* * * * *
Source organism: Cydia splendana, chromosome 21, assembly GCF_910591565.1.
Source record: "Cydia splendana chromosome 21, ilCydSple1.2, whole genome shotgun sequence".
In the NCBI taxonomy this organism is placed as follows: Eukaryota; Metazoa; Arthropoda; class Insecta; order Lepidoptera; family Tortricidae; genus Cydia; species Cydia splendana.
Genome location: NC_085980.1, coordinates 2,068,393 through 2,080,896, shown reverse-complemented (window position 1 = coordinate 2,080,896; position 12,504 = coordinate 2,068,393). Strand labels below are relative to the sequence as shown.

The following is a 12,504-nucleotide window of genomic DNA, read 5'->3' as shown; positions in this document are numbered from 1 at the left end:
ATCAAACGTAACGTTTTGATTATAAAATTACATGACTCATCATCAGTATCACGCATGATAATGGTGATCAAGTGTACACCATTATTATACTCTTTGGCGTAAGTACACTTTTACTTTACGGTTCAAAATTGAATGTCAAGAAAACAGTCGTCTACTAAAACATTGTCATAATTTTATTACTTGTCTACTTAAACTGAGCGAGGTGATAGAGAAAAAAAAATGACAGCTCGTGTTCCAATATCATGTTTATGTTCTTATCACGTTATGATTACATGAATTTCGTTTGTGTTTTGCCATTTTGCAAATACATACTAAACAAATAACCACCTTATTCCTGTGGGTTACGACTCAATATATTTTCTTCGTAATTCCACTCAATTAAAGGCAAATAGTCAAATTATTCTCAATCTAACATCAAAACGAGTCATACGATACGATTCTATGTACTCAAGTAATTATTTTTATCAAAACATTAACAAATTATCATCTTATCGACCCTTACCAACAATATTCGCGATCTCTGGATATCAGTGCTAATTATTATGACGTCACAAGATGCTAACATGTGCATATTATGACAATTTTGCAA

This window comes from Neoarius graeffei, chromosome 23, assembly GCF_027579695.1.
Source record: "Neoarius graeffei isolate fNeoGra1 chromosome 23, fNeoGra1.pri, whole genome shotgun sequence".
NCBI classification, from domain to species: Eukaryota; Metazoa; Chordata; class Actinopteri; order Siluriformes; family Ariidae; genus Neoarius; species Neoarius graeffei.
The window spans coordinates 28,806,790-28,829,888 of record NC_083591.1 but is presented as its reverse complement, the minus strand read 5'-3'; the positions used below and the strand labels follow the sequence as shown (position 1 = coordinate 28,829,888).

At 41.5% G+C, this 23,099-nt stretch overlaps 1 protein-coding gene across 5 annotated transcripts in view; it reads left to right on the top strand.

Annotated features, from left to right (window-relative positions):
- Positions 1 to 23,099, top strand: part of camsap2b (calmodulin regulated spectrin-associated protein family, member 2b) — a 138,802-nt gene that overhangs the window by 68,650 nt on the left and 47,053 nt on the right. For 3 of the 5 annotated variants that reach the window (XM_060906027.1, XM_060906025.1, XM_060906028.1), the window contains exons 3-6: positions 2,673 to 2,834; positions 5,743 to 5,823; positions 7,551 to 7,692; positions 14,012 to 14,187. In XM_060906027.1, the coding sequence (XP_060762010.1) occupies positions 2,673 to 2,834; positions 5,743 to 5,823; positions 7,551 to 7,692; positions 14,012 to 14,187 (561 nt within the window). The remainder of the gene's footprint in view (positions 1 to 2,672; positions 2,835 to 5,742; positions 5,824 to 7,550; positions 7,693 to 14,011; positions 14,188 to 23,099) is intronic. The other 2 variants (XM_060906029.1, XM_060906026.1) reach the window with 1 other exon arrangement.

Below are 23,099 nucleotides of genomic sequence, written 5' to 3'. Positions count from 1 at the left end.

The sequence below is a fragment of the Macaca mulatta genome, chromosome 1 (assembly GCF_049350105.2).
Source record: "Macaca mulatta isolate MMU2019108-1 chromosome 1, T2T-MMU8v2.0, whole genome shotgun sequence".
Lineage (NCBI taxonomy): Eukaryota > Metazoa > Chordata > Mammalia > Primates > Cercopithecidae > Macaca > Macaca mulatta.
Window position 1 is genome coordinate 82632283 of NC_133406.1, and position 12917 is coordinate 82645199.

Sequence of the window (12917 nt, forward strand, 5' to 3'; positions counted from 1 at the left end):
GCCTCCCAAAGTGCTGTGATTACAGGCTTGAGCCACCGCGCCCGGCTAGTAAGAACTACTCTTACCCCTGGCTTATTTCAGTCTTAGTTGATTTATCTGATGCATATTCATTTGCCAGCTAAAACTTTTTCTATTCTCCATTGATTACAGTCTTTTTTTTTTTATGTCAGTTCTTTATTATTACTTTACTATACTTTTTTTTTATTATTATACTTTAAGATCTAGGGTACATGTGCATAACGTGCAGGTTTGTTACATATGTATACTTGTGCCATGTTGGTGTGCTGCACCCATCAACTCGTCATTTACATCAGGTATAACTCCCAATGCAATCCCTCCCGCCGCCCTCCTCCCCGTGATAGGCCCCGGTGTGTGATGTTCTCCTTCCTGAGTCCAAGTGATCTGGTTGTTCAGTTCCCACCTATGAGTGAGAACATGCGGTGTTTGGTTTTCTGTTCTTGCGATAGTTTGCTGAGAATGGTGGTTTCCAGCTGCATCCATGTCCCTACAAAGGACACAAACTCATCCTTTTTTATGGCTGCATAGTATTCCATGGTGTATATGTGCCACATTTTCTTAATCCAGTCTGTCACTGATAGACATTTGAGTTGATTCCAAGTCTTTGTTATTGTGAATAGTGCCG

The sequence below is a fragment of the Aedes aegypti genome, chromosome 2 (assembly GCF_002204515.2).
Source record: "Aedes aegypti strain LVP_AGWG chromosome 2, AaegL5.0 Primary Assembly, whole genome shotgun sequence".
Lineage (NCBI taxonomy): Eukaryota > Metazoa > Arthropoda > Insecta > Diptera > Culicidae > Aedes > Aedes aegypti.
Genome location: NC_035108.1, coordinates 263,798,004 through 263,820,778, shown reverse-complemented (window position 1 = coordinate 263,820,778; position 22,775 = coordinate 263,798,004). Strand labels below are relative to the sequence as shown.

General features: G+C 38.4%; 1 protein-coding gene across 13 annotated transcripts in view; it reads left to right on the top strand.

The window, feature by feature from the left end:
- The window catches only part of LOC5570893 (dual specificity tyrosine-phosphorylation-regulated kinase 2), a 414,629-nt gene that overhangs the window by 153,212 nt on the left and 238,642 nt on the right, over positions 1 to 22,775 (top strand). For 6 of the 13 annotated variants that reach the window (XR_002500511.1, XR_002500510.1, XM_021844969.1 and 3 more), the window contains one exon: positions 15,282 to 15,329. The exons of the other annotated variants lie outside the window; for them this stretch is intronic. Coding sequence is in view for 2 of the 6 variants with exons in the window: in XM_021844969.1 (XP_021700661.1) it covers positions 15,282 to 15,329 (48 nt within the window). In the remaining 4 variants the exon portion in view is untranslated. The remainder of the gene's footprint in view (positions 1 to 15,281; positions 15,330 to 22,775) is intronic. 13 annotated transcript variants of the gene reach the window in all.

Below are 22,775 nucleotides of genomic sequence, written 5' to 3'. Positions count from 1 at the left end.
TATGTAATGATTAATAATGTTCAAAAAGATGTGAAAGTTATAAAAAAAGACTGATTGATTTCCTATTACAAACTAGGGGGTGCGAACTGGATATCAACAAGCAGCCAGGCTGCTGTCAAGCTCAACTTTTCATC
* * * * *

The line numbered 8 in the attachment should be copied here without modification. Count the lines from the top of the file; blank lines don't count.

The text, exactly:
Source record: "Neoarius graeffei isolate fNeoGra1 chromosome 23, fNeoGra1.pri, whole genome shotgun sequence".